Picture if you will, two rivals, Nintendo and SEGA, in the middle of a very heated war of consoles. SEGA enjoyed the #1 spot after releasing their Genesis, competing against Nintendo’s NES. They steal not only Nintendo’s thunder, but third parties as well that had enough of Nintendo’s draconian bullshit during the 80s. They shelve Alex Kidd and replace him with the hip, the cool (and sometimes creepy), Sonic The Hedgehog. Nintendo, not willing to bow down, release the Super Nintendo. Now the companies are on even ground: two companies, two 16bit consoles, each with their strengths and weaknesses. Nintendo is pulling ahead and netting good game after good game from both them and third parties. A new format is on the rise: the CD. SEGA would invest money into it and make the SEGA CD add-on, with FMV games being their main push. Nintendo, they still got their cartridges, and still kicking ass. SEGA’s frustrated, as their CD format ain’t cutting it. So, they return to cartridge format and make the 32X, capable of rendering polygonal 3D graphics. Nintendo? They’re still sticking with their regular SNES cartridge. Not only that, they release this behemoth: Donkey Kong Country.
Blast Processing? Bitch Please!
What I described up there is exactly what happened during the Bit Wars between Nintendo and SEGA. This was happening right at the height of the war and SEGA was getting desperate to regain that thunder Nintendo was taking back from them. They nearly got it back with the 32X and Virtua Fighter, but DKC came right back and stuffed it in a barrel. Critics were impressed with DKC and the graphics on display. Gamers were just as enthusiastic. Miyamoto…not so much. But it was clear: Rareware meant business this time, and were going to be a bigger asset than they were during the NES era. As for the development of DKC, Rare had done techniques that were similar to the digitizing actors for Mortal Kombat. However, instead of actors, they created the models in a 3D program. Then, they transferred the models to the game in digitized sprite form. They explain this process in the somewhat infamous promo video that they gave to Nintendo Power subscribers. While they don’t really show the process, we can assume they digitize the 3D models. However, this process is done better than what Midway (and certain other companies) did, resulting in faster gameplay and more environmental conditions (as opposed the sluggish and sparse nature other digitized games suffered through).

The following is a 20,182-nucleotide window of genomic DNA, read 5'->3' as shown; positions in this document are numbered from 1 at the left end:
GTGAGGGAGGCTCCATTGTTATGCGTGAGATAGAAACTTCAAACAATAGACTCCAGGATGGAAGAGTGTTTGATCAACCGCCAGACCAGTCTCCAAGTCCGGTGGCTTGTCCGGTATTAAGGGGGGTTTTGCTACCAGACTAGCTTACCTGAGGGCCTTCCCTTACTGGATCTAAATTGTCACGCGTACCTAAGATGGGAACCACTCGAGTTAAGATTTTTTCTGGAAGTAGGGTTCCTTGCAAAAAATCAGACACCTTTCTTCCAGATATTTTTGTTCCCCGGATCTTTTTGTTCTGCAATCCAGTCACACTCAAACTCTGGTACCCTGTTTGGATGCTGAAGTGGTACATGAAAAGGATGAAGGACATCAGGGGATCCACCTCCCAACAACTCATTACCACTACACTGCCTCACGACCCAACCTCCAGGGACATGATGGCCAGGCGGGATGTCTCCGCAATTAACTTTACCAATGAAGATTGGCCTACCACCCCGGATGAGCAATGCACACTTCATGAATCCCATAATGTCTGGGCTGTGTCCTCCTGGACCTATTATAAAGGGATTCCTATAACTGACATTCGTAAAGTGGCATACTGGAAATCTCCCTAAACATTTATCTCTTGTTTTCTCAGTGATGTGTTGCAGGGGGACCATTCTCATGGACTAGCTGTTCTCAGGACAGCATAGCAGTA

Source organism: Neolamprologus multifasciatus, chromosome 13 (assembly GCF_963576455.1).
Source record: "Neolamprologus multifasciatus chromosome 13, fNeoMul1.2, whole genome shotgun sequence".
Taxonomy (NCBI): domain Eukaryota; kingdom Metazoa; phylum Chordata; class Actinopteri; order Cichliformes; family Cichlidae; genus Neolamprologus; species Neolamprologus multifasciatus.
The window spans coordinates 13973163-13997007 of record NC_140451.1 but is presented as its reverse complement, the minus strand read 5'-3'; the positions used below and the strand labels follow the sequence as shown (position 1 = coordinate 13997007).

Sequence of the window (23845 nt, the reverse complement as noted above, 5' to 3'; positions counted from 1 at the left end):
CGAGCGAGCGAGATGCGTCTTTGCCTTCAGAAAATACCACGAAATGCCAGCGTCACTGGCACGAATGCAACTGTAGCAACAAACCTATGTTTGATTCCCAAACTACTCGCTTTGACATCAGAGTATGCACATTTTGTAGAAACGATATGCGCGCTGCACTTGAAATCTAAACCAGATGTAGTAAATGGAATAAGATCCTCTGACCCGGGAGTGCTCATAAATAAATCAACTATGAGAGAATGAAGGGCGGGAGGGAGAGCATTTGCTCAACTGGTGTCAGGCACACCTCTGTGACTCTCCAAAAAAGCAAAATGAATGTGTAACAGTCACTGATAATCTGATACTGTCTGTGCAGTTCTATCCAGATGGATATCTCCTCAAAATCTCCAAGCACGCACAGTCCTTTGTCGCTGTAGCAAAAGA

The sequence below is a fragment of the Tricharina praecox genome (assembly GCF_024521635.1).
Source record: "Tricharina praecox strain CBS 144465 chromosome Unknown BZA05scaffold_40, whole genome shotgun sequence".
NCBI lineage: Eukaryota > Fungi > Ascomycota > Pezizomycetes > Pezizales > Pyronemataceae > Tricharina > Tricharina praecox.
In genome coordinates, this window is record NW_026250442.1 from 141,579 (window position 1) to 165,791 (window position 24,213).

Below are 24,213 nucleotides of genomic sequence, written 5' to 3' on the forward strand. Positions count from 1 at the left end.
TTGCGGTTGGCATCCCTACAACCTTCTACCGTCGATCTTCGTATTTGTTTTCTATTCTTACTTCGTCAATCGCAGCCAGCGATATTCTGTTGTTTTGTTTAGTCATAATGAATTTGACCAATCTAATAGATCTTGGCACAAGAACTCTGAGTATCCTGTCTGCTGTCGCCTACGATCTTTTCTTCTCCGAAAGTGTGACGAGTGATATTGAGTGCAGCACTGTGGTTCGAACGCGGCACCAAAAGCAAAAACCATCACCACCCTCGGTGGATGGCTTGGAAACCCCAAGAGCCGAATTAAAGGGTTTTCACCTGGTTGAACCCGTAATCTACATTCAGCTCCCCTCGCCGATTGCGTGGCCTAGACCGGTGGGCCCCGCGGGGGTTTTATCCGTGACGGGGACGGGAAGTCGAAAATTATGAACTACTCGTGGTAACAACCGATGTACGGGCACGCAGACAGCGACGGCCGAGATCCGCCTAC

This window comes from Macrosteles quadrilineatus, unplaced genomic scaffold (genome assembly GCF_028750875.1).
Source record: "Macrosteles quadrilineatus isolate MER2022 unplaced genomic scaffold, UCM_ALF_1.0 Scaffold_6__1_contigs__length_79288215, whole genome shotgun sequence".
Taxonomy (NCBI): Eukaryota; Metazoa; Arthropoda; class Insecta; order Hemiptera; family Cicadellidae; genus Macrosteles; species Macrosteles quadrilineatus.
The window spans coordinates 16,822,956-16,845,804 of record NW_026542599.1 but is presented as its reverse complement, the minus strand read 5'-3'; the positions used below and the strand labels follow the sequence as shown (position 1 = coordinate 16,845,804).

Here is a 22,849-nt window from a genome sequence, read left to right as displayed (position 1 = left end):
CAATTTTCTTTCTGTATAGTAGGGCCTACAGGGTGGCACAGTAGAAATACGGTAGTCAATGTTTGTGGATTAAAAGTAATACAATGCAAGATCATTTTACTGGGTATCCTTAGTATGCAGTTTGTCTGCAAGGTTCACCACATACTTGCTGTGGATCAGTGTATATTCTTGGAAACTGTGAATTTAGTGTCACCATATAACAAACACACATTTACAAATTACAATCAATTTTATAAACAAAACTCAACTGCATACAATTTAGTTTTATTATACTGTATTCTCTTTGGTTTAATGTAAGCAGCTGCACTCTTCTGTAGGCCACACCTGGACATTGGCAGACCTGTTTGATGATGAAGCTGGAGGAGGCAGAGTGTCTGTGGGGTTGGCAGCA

I was first aware of Donkey Kong Country through its sequel’s commercial. I never caught the commercial of DKC1. As I explained in Episode 8 of the Podcast, I had gotten the game with the SNES. It was one of 3 games that my mother got (the other two being Super Mario World and Wario’s Woods). Upon popping the game it, I saw that it was a used game as there were save files already in it. We kept selecting the file that left off at the mountains, since we figured it was the furthest thanks to Funky’s Flights taking us to the earlier stages.
Getting to Kremcroc Industries would be one of those moments that I remember really well. This is mainly because most of us in the house would just mess around with the game and play the older stages. Not sure why we didn’t advance the stages, maybe it was because the game was pretty hard (and still is to this day). However, I was willing to trying and get further in the game if it meant more stages to play in (we exhausted the earlier stages). So after getting my ass handed to me countless times, I beat Really Gnawty, the mountain’s boss, and made it to Kremcroc Industries. This was it. After two months of playing the same stages over and over, we got some new ones, and boy was that first stage a doozy. A factory, fire, and many, many tires. Losing here meant starting back at the mountain since the only way to save was to go to Candy Kong, and you needed to pass some stages before you got to her. Same for Funky Kong if you wanted to go to Candy in another area. Of course, I lost. But I slowly got better and as I played the stages. Eventually, I finally made it to Candy and saved the game. Now we’ll permanently have these new stages to play.